What happens when you bring together education leaders to discuss the most pressing issues in their schools? A collaborative, learning experience with actionable results. From June 26 to 29, USC Rossier hosted its inaugural Breakthrough Leadership Institute for school leaders to take a deep-dive into their school communities and to examine common school-wide challenges to move forward.
“We designed the program because we want to support education leaders in their efforts to break through the paralysis that can set in when you're beset by a number of challenges at once,” said USC Rossier Dean Pedro Noguera. “Participants will be able to plan to address the issues that are most pertinent to their schools and districts.”
Over the course of the intensive three-day event, the Breakthrough Leadership Institute focused on interrogating a local problem of practice from a variety of school district compositions. Over 55 participants—district superintendents, principals, instructional leaders, union presidents, school board members and community partners—analyzed case studies, interacted with peers and instructors as well as had the opportunity to network. Among the districts and schools that participated included Los Angeles Unified School District Superintendent (LAUSD), Santa Barbara Unified School District, Culver City Unified School District, Dorsey High School and Dr. Maya Angelou Community High School.
Program content was designed around four interrelated themes: disrupt how a district provides support, innovate ways to personalize teaching, reimagine definitions of how students feel valued, and advocate for clear definitions and actions. Topics ranged from educational equity and communication strategies to organizational change and coherence building within educational systems.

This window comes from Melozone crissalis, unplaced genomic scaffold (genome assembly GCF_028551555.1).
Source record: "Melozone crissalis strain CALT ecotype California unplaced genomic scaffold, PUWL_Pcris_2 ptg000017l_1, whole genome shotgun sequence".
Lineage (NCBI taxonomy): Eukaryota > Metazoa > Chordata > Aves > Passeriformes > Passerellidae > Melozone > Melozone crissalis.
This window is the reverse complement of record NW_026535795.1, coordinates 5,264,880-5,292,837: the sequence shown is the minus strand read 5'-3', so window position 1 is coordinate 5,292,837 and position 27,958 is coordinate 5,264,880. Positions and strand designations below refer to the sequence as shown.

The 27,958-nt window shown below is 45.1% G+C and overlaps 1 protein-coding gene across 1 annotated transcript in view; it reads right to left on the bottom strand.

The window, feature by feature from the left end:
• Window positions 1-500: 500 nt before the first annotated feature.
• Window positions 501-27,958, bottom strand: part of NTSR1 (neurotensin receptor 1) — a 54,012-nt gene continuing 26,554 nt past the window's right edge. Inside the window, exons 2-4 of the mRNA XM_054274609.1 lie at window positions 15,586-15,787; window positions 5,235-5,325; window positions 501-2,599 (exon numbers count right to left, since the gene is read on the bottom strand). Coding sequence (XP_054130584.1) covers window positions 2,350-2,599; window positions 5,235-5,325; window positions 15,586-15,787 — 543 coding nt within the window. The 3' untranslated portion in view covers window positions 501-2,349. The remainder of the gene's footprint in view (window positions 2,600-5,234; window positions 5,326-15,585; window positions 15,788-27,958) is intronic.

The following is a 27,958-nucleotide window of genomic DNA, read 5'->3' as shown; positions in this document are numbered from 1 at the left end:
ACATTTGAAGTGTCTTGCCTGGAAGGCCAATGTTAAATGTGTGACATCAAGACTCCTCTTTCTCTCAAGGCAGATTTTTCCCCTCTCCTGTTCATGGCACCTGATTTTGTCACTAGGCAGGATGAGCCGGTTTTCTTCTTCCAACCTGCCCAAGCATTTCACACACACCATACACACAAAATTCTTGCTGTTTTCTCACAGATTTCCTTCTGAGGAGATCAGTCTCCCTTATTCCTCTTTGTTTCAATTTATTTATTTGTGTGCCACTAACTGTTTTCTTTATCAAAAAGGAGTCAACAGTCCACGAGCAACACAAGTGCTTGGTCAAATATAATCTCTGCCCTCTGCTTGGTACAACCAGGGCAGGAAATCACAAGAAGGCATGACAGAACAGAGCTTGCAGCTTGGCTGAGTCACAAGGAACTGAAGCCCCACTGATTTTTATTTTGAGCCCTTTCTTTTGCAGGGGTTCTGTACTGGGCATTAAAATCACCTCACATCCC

“We wanted to open a dialogue to provoke, stimulate and challenge assumptions,” said Breakthrough Leadership Institute organizer and USC Rossier Professor Darline Robles. “Each group was led by an experienced superintendent and facilitator, who is committed to engaging with each group in the fall and the spring. Our office is also available to provide ongoing support as needed.”
Featured speakers included global thinkers and cutting-edge leaders within education and from various fields. Among them include USC Center for Affective Neuroscience, Development, Learning and Education director Mary Helen Immordino-Yang, USC Marshall School of Business Professor Shon Hiatt and University of Victoria’s School of Education Dean Vanessa Andreotti. USC Rossier speakers included Dean Noguera, who discussed educational equity strategies, and Associate Professor Morgan Polikoff, who discussed his study on teaching controversial topics in the classroom. USC Rossier Professor Julie Marsh spoke and co-led a workshop with Eupha Jeanne Daramola PhD ’22, her former student now with RAND, titled Examining Racial (In)Equity in District Community Engagement Efforts. Featured speakers were former LAUSD superintendent Austin Beutner and current LAUSD superintendent Alberto Carvalho.
When asked how to bring the joy back into the classroom, Superintendent Carvalho said, “It’s not easy.” He suggested creating conditions that create joy and joyful experiences for students and parents. “Number one, embed it seriously into your strategic plan. Secondly, attach experiences, deliverables that have their own metrics that we need to deliver on,” he added. Domains discussed included customer service, student peer-to-peer mentors and employee wellness programs.
The Breakthrough Leadership Institute was an opportunity for school leaders to reflect and consider new approaches that would ultimately improve student learning outcomes. In addition to developing strategies, participants were able to recognize common concerns and attempt to resolve them.
“There’s hope,” said a program participant Martha Chacon, principal at John Adams Middle School within Santa Monica Malibu Unified School District. Principal Chacon is also a USC Rossier Doctor of Education in Educational Leadership candidate. “These are not problems that are new to anybody or any school district, but there are proven practices that really help to shift the tide.”